So here's the deal,
It's been a full nine months since I last posted here, and a solid year and a half since I wrote with anything resembling regularity, and you know what? I've had just about enough. Yes, the lethargy ends here, and to cap off this momentus occasion of action and writing mediocrity, I'm going to talk about a two-year-old game and an issue that's already been widely discussed. Riveting shit, no?
But fear not, now-turned-off legions, there will be humour, most of it self deprocating, and shiny, evenly spaced pictures to lull you into a false sense of genuine enjoyment. Let's crank the diction.
So I recently picked up Splinter Cell: Conviction
at an entirely reasonable $10 at my local FutureBuy Stop, and for a game that I spent about 1500 words tearing to pieces
based solely on that 5 min gameplay preview that preceded its launch by about 4 months, I had a surprisingly amazing time.
The controls were shit-hot, the writing was sharp, the pacing was bang-on, and it lasted just long enough to make me feel like I'd gotten my money's worth without being laboured for the sake of length. It also has one of the coolest examples of characterization through gameplay I've ever seen, not to mention the way the co-op campaign ended, that was just... well, this \/
But aside from being a thoroughly entertaining experience, Conviction
did something for the Splinter Cell series that many other modern franchises struggle with; it updated without alienating.
But before I get to that, let me completely ruin my narrative flow and take you back to that incredible characterization I mentioned earlier, it'll be worth it, I promise. Oh, and spoiler alert
. So about 3/4 of the way through the game, Grim tells Sam that Lambert had been lying to him about Sarah's (his daughter's) death. He did this so he could continue to use Sam for Third Echelon's ends, and discover a mole within the organization, a plan which eventually failed. Spoilers are done with
When Sam finds this out, he destroys most of the room he's in, then flees. This is where the mechanic comes in. For the entire game, Sam's thoughts have been projected into the environment as text on walls, doors etc. At this point, the mark and execute system goes on autopilot, as Sam turns his barely contained rage into concentration, and every single enemy is automatically marked, regardless of whether you've killed an enemy hand to hand, the usual requirement to execute. Knowing that Sam deals with rage, betrayal, and sorrow this way isn't really a shock, but to have that conveyed through gameplay was a completely unique experience for me, and something that the sadly lacking techniques of characterization in games could definitely benefit from.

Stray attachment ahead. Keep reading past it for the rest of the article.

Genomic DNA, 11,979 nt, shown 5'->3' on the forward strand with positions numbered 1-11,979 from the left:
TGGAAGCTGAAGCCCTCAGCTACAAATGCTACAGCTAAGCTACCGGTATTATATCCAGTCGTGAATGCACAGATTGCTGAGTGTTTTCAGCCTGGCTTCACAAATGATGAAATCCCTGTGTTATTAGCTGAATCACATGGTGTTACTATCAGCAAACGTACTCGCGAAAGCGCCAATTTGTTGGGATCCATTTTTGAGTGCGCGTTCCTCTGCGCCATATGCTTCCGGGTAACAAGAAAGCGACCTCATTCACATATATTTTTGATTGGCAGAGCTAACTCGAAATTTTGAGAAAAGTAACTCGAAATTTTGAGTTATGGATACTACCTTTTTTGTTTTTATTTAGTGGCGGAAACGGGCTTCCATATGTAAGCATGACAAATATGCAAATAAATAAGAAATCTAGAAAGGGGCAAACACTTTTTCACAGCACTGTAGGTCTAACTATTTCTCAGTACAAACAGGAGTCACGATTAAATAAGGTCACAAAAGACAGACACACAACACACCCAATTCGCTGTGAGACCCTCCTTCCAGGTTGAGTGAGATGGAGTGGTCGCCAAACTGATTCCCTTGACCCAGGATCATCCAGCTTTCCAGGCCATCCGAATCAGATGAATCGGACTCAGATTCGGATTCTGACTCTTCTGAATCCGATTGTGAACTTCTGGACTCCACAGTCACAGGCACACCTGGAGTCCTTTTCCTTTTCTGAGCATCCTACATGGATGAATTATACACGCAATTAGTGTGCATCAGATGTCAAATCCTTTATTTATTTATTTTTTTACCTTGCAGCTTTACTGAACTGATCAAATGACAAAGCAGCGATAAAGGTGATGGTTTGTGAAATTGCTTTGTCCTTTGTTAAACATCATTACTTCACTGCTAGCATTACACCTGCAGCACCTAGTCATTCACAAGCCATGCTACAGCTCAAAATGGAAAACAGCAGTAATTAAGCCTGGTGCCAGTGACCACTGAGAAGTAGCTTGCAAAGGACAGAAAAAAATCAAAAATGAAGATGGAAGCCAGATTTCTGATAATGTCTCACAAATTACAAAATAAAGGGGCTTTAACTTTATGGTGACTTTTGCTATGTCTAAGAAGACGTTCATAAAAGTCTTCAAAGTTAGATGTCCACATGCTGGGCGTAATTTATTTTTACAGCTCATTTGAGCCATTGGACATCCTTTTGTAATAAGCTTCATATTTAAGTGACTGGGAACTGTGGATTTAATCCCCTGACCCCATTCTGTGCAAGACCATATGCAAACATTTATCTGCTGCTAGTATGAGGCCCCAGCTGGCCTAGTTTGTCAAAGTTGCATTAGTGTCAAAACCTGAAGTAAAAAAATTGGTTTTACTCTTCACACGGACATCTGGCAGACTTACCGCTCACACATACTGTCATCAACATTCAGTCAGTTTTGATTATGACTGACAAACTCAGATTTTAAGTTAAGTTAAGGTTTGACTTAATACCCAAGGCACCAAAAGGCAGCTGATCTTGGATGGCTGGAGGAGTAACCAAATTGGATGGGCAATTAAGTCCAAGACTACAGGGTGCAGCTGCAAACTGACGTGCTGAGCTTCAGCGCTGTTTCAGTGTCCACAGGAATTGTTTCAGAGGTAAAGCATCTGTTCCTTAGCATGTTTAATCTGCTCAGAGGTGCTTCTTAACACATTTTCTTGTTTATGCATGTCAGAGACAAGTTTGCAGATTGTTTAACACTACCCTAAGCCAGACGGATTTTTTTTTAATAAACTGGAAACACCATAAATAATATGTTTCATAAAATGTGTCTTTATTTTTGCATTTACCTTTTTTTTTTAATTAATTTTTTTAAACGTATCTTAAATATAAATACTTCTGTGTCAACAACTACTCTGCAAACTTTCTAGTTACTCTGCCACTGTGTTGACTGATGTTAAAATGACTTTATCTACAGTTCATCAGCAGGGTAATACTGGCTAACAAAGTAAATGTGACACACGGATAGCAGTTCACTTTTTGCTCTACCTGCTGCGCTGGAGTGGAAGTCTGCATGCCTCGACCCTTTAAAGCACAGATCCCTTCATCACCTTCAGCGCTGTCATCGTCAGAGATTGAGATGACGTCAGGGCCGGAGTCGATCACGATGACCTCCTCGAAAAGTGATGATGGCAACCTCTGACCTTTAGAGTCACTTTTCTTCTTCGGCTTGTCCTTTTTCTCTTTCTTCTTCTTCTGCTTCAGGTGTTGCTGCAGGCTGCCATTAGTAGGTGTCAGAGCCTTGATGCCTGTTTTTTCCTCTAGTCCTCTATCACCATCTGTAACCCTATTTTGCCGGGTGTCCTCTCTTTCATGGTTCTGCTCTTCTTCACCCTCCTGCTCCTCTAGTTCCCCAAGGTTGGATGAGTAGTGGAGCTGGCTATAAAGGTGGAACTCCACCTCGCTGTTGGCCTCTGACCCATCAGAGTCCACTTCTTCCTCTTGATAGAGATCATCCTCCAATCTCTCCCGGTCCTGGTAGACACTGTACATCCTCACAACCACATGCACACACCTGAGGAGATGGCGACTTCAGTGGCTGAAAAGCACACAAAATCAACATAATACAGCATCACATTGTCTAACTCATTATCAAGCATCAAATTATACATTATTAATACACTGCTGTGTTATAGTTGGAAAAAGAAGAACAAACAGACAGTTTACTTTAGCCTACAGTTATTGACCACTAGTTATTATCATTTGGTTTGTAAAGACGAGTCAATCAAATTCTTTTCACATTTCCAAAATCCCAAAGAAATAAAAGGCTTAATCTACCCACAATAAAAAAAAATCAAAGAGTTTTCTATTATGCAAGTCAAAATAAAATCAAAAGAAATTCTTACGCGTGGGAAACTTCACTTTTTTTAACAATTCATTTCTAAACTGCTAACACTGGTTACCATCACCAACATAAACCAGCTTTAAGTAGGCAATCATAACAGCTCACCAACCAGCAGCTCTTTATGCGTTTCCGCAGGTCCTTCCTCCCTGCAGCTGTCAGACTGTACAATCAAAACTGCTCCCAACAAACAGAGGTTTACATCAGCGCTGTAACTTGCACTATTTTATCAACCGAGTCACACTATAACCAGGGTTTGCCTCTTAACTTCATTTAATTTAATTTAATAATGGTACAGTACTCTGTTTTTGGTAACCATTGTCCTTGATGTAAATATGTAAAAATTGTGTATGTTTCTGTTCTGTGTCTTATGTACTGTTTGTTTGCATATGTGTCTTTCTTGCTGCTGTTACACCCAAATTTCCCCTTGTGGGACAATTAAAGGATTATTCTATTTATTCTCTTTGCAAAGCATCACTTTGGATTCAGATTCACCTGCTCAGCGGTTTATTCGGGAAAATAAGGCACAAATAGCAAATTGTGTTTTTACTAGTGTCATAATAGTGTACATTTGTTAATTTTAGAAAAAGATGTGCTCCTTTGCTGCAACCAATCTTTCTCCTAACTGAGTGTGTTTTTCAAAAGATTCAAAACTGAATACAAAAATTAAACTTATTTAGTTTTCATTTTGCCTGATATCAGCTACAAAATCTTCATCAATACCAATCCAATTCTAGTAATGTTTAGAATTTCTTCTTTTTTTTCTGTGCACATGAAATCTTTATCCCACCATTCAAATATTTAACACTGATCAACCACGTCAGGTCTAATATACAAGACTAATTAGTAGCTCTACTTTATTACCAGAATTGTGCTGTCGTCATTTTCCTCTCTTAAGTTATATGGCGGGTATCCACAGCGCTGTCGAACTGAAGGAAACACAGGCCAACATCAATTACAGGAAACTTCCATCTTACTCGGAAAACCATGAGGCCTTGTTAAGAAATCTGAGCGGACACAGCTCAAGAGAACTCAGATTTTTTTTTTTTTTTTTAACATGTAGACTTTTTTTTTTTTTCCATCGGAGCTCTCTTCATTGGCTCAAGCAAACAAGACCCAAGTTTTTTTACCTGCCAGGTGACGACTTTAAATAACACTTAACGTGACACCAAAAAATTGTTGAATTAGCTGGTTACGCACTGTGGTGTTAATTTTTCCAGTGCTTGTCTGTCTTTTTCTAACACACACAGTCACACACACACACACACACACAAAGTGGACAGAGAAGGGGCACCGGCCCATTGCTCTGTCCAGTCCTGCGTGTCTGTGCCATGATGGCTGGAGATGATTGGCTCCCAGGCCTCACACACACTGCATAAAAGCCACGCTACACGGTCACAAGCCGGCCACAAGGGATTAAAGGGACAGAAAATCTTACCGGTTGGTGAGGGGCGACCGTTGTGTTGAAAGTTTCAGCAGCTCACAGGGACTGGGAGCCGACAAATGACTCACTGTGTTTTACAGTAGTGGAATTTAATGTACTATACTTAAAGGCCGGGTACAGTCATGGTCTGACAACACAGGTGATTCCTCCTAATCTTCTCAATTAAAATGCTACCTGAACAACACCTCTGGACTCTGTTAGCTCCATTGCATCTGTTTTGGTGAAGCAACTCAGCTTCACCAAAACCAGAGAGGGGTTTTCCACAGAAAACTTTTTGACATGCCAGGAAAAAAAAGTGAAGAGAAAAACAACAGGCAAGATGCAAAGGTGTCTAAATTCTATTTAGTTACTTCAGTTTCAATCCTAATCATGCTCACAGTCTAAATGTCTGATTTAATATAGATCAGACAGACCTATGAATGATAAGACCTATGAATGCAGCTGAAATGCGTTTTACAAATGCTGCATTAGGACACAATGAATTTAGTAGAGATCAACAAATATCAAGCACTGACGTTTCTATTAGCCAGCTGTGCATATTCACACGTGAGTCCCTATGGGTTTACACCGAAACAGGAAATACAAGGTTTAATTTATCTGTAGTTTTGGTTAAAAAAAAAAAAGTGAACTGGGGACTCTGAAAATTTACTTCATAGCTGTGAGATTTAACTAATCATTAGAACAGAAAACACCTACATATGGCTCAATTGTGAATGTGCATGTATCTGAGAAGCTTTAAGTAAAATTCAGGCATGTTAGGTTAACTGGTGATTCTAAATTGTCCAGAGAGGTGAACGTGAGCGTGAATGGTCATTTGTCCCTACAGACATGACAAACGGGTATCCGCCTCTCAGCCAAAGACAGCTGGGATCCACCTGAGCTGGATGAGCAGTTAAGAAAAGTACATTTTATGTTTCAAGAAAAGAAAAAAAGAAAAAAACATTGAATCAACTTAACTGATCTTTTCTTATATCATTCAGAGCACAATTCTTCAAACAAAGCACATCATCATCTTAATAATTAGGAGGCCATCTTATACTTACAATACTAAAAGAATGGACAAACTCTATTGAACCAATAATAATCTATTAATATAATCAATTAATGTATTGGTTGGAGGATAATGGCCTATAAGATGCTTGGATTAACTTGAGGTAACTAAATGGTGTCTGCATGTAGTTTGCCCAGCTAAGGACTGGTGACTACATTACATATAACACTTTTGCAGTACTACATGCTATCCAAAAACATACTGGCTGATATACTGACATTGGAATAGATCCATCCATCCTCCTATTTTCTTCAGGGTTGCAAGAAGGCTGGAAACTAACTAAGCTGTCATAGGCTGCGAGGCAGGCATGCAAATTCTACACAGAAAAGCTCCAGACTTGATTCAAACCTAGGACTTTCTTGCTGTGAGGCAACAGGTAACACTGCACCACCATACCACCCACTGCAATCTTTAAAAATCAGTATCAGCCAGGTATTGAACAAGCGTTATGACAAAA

Anyway, the reason you're here, right. What Conviction
did for the Splinter Cell series was keep it modern without losing or significantly altering its core elements. Let's be honest, the gameplay climate we're in right now is a lot different than it was even five years ago. A looooot of gamers want action, visceral combat, instant gratification, and not a lot of hard work, which, let's be honest, weren't exactly key focuses of the series' previous entries. They were about patience, planning, less-than-lethal force, and stealth. Conviction
does well because it acknowledges that we live in a post-Modern Warfare world and opens up its mechanics to new players, while giving old fans of the series nearly all the tools they need to play the way they're used to. It's still just as satisfying to stealthily stalk a room and plan how you're going to take out each hapless peon without alerting any of the others as it ever was, hell, they even found a way to make it faster and smoother without taking away the suspense.
The trimming was done skillfully, and happened mostly in areas you wouldn't necessarily notice. The speed Sam moves across ledges and pipes was jacked up, there's much less use of contextual buttons, fewer options when grappling enemies, and fewer bullet types, just to name a few examples. That last one is a bit of a downer though, I do miss the sticky shocker and airfoil round, but I understand why they had to go. Now, players who normally would pass on a Splinter Cell game because it's too plodding or not exciting enough can blow their way through almost as easily.
"Almost" is the cornerstone of this entire point. It is still more
effective to play Conviction
like an old-school Splinter Cell game, but if you don't want to, you can still have a good time blowing these relentlessly insulting assholes to bits. This is also done subtly through the P.E.C. challenges, which give you reward points to spend on upgrades. Ubi Montréal has spread their preference right into the diction as well; the "Splinter Cell" challenges are all goals that require you to complete certain levels or requirements while remaining undetected.
At the end of the day, all of this was done to increase sales of the game in a market that's significantly different than the one the original was born in. And if the result of these changes is that we see more Splinter Cell, then they were made for the right reasons. That said, Blacklist looks to have taken these slight alterations to the extreme, but let's reserve judgement until we're closer to release.
To all of the high level indstry execs and creatively groundbreaking devs who of course read every entry in the blog with baited breath: this is how you update and trim a series, with a small scalpel, in places people won't notice, not by grafting rocket launchers to the arms and jet booster to the back.
~ Om nom nom nom...
PS: Let me know if you were one of lucky 80 ish thousand to get a ticket to PAX before they sold out on day one and we'll chill at the show, I'm going without my partner in crime this year, and in light of how much fun I had with DToiders last year, I'm endlessly pumped to meet more of you
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